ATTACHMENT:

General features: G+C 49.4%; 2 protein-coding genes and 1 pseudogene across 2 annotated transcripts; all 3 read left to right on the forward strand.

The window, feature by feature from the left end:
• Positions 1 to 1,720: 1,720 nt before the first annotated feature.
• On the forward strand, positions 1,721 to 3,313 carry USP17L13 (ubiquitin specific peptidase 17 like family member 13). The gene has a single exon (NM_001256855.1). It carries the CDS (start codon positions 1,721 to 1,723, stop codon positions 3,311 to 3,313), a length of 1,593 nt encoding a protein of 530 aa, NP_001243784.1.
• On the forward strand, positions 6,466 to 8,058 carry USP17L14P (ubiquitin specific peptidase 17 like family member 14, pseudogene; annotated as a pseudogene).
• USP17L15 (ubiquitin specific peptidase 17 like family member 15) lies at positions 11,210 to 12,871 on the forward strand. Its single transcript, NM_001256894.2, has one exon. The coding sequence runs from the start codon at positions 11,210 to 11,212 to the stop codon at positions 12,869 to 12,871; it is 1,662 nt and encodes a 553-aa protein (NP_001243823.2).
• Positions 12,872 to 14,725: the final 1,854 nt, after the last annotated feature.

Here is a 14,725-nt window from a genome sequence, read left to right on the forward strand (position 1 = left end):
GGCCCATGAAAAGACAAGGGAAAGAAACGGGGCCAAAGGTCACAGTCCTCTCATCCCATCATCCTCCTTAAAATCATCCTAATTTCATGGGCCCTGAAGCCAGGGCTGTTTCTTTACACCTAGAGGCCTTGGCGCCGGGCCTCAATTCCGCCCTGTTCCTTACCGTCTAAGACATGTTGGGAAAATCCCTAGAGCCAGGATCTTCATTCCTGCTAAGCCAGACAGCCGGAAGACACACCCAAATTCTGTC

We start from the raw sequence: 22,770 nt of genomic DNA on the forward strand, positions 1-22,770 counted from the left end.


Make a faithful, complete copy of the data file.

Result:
General features: G+C 49.4%; 2 protein-coding genes and 1 pseudogene across 2 annotated transcripts; all 3 read left to right on the forward strand.

The window, feature by feature from the left end:
• Positions 1 to 1,720: 1,720 nt before the first annotated feature.
• On the forward strand, positions 1,721 to 3,313 carry USP17L13 (ubiquitin specific peptidase 17 like family member 13). The gene has a single exon (NM_001256855.1). It carries the CDS (start codon positions 1,721 to 1,723, stop codon positions 3,311 to 3,313), a length of 1,593 nt encoding a protein of 530 aa, NP_001243784.1.
• On the forward strand, positions 6,466 to 8,058 carry USP17L14P (ubiquitin specific peptidase 17 like family member 14, pseudogene; annotated as a pseudogene).
• USP17L15 (ubiquitin specific peptidase 17 like family member 15) lies at positions 11,210 to 12,871 on the forward strand. Its single transcript, NM_001256894.2, has one exon. The coding sequence runs from the start codon at positions 11,210 to 11,212 to the stop codon at positions 12,869 to 12,871; it is 1,662 nt and encodes a 553-aa protein (NP_001243823.2).
• Positions 12,872 to 14,725: the final 1,854 nt, after the last annotated feature.

Here is a 14,725-nt window from a genome sequence, read left to right on the forward strand (position 1 = left end):
GGCCCATGAAAAGACAAGGGAAAGAAACGGGGCCAAAGGTCACAGTCCTCTCATCCCATCATCCTCCTTAAAATCATCCTAATTTCATGGGCCCTGAAGCCAGGGCTGTTTCTTTACACCTAGAGGCCTTGGCGCCGGGCCTCAATTCCGCCCTGTTCCTTACCGTCTAAGACATGTTGGGAAAATCCCTAGAGCCAGGATCTTCATTCCTGCTAAGCCAGACAGCCGGAAGACACACCCAAATTCTGTC

We start from the raw sequence: 22,770 nt of genomic DNA on the forward strand, positions 1-22,770 counted from the left end.